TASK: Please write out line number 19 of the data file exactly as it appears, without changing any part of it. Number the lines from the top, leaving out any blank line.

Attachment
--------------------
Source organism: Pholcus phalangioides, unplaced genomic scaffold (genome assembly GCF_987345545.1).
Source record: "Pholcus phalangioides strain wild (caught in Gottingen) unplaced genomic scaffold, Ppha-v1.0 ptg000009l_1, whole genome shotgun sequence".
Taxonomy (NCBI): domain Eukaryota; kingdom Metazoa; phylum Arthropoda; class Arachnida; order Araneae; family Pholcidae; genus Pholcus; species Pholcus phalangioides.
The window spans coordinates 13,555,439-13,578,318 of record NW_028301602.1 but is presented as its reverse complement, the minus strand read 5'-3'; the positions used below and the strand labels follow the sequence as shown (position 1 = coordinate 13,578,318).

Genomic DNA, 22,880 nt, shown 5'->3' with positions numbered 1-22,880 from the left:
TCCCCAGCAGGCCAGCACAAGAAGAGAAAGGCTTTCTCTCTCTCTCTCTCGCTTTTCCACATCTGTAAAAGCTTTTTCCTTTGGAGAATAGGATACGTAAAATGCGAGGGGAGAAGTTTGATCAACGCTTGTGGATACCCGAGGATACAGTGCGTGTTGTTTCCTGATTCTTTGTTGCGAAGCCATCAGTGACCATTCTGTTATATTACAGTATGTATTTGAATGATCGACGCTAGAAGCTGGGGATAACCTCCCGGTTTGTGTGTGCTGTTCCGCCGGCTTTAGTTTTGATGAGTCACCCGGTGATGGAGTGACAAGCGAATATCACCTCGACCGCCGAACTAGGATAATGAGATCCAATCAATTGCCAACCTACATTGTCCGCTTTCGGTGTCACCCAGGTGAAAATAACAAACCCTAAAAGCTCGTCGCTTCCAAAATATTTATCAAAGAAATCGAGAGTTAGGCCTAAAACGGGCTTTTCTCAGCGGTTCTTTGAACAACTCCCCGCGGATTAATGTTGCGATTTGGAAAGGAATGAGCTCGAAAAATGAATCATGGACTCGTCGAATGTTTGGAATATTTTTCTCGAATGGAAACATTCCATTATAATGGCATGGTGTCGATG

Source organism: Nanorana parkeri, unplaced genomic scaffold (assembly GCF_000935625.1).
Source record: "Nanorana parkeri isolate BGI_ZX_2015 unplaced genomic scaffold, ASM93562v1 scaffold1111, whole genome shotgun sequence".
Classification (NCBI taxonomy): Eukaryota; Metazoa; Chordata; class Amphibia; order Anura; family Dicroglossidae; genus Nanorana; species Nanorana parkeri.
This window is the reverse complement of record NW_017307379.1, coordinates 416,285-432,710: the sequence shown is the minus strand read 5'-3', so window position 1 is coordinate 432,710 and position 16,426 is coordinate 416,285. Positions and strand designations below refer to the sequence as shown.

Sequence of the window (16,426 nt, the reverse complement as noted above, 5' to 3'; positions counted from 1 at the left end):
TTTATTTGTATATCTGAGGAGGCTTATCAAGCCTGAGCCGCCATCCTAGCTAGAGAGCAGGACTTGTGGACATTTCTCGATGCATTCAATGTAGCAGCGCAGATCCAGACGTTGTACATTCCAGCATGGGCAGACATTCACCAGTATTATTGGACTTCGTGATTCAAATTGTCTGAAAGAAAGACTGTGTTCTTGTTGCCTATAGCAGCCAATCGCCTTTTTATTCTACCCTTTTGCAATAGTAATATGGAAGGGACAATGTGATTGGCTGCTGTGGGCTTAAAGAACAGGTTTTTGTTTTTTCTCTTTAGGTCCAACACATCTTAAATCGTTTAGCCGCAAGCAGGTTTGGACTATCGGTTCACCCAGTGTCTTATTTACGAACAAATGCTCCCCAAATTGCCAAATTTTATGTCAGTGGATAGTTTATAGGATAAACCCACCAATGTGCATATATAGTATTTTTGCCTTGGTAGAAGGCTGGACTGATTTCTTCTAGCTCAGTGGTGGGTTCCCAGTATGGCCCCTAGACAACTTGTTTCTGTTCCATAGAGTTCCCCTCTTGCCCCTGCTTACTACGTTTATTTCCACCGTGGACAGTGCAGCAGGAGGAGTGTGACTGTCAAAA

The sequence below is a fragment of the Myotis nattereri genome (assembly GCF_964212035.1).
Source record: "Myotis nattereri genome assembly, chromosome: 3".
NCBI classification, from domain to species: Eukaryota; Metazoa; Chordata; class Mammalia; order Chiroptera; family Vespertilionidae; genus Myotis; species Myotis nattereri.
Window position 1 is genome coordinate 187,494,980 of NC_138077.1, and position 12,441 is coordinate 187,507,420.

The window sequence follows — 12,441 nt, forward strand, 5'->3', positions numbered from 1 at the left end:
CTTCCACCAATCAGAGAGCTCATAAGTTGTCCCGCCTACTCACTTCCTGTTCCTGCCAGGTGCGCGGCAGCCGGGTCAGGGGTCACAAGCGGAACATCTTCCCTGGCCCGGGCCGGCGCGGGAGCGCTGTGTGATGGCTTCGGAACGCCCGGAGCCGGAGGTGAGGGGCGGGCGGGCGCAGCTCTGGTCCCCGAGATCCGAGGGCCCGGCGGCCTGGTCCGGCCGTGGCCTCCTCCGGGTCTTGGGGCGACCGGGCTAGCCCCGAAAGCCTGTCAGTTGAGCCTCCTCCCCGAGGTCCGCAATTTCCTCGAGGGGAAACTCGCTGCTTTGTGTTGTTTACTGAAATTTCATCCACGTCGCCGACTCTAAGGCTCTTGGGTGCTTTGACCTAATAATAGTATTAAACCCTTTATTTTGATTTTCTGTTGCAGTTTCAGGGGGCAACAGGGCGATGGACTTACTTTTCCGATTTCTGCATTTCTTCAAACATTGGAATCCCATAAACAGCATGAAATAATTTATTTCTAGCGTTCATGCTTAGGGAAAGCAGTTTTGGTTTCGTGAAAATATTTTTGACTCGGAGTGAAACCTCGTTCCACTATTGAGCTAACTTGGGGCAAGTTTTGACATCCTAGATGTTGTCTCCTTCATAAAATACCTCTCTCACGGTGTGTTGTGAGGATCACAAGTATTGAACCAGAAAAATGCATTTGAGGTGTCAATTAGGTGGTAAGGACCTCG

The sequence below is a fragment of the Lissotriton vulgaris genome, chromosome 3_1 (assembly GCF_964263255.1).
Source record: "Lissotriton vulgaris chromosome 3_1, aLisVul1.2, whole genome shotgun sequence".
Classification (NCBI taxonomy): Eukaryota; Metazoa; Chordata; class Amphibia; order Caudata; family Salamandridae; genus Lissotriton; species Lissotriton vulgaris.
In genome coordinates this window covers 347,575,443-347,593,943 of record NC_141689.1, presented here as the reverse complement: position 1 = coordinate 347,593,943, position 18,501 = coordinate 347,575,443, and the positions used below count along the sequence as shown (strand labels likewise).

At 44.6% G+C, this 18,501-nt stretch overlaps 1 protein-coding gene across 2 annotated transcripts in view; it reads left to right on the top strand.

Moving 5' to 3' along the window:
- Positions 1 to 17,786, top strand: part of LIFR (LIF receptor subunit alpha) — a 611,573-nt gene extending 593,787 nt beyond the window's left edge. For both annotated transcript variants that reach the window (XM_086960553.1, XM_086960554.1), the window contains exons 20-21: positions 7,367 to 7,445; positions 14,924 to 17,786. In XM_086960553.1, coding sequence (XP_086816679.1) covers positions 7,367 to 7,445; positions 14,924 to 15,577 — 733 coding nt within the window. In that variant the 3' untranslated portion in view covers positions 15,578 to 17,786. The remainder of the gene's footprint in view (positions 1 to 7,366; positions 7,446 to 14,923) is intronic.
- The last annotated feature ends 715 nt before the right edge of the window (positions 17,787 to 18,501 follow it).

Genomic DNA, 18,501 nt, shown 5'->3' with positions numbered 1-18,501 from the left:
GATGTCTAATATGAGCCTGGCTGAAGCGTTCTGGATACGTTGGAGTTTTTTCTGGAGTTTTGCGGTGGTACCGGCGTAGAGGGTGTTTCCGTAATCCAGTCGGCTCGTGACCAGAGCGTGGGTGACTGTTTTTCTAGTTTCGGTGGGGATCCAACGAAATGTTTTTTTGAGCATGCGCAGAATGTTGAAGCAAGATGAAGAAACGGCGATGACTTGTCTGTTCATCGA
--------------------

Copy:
The sequence below is a fragment of the Lissotriton vulgaris genome, chromosome 3_1 (assembly GCF_964263255.1).